Saying he is "not very optimistic" about a deal being reached over border wall funding before a Feb. 15 deadline, Sen. Lindsey Graham, R-S.C., urged President Donald Trump to "go it alone" and declare a national emergency to get the wall built, The Post and Courier reported Monday.
Trump gave negotiators three weeks to arrive at an agreement before funding for parts of the federal government run out again, setting up another potential shutdown.
Sen. Graham said the fate of the border would be the "defining moment" of Trump's presidency. Trump campaigned on the issue in 2016, promising repeatedly that Mexico would pay for the wall.
"I'll be disappointed if we don't get money for the wall," Graham told reporters.
But he advised against another shutdown, saying, "The best way to do this, if we can't get a deal with Congress, is for the president to take money that's already appropriated for national security, unobligated, and apply it to a border barrier . . . [because] I think shutting down the government does not enhance the cause of border security."
Graham acknowledged the debate could start a "war within the Republican Party," with some in the GOP saying declaring a national emergency should not be considered.
A main concern among some Republicans, in addition to the problem of bypassing Congress, is how a future Democratic president would use emergency powers if Trump sets a precedent of using it for what critics say is a political goal and not a real emergency.
Those who are against Trump using his emergency powers include Senate Majority Leader Mitch McConnell, R-Ky., who told the president it could result in Congress voting to disapprove of his declaration, The Washington Post reported.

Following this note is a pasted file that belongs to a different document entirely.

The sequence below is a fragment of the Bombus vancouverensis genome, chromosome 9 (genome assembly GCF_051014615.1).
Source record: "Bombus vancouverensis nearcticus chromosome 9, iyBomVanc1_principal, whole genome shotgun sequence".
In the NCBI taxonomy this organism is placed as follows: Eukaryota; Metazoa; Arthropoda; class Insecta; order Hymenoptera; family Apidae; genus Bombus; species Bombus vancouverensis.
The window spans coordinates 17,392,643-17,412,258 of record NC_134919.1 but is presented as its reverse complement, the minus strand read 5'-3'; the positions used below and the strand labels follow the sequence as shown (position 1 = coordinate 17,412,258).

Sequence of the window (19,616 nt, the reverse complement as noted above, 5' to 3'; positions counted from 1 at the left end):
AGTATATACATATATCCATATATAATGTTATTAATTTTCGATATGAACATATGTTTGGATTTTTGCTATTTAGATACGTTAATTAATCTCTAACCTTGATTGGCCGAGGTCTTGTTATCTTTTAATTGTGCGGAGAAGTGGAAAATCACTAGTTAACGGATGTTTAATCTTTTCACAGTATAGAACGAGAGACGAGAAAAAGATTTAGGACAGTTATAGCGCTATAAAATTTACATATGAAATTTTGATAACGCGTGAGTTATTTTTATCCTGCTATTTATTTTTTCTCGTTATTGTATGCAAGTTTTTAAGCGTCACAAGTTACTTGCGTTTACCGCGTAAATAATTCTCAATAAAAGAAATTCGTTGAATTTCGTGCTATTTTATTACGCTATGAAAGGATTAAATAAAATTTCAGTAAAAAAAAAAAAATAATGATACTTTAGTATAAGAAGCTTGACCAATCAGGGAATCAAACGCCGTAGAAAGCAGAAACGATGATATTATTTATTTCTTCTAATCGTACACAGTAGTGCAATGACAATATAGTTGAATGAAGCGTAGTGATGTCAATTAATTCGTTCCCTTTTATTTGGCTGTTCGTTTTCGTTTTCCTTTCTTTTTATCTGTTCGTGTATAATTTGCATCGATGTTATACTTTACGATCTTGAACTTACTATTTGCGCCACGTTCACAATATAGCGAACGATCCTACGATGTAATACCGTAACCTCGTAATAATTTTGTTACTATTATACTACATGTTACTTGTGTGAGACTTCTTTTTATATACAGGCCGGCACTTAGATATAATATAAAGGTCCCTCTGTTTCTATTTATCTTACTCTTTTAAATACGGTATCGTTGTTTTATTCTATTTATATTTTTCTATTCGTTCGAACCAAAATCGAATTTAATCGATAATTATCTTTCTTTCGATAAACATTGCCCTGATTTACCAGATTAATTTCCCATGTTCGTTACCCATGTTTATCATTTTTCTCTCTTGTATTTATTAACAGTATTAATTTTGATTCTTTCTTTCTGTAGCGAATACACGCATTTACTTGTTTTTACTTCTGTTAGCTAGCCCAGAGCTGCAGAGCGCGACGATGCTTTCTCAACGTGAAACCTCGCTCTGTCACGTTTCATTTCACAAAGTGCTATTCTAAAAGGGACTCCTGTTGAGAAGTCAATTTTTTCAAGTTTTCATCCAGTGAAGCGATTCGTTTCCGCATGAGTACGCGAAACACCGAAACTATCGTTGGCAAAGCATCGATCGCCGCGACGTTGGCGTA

But Graham insists "this is within the power of every commander-in-chief" and called on his Republican colleagues to stick together, labeling the wall the "defining moment" of Trump's presidency.
Under a 1976 law, Trump can declare a national emergency if he specifies the reason to Congress. But any lawmaker could demand a vote on overturning the president's decision, setting up a test of the president's power and his pull within the GOP. If Congress disapproves, though, the president has the ability to veto such a resolution.
Graham does expect the president to follow his advice and order the military to build the wall using money in national security accounts. He said the past three presidents sent troops to the border and Graham suggested that building a wall is not much different.
Graham is up for re-election in 2020 in a state Trump won by 14 percentage points. He denied he has changed his political views to defer to the president, who has become a golfing buddy.
"'What's happened to Lindsey Graham?'" he said someone from New York asked him. "'Not a damn thing.'"
Disagreement over border wall funding led to a 35-day partial government shutdown in December and January which ended after Trump agreed to fund the government for three weeks while lawmakers try to reach a deal that would satisfy his demands.
Trump has said there is a "good chance" he will have to declare a national emergency, which would allow him to circumvent Congress and repurpose funds appropriated for other purposes in order to build the wall.
Material from Bloomberg news service was used in this story.
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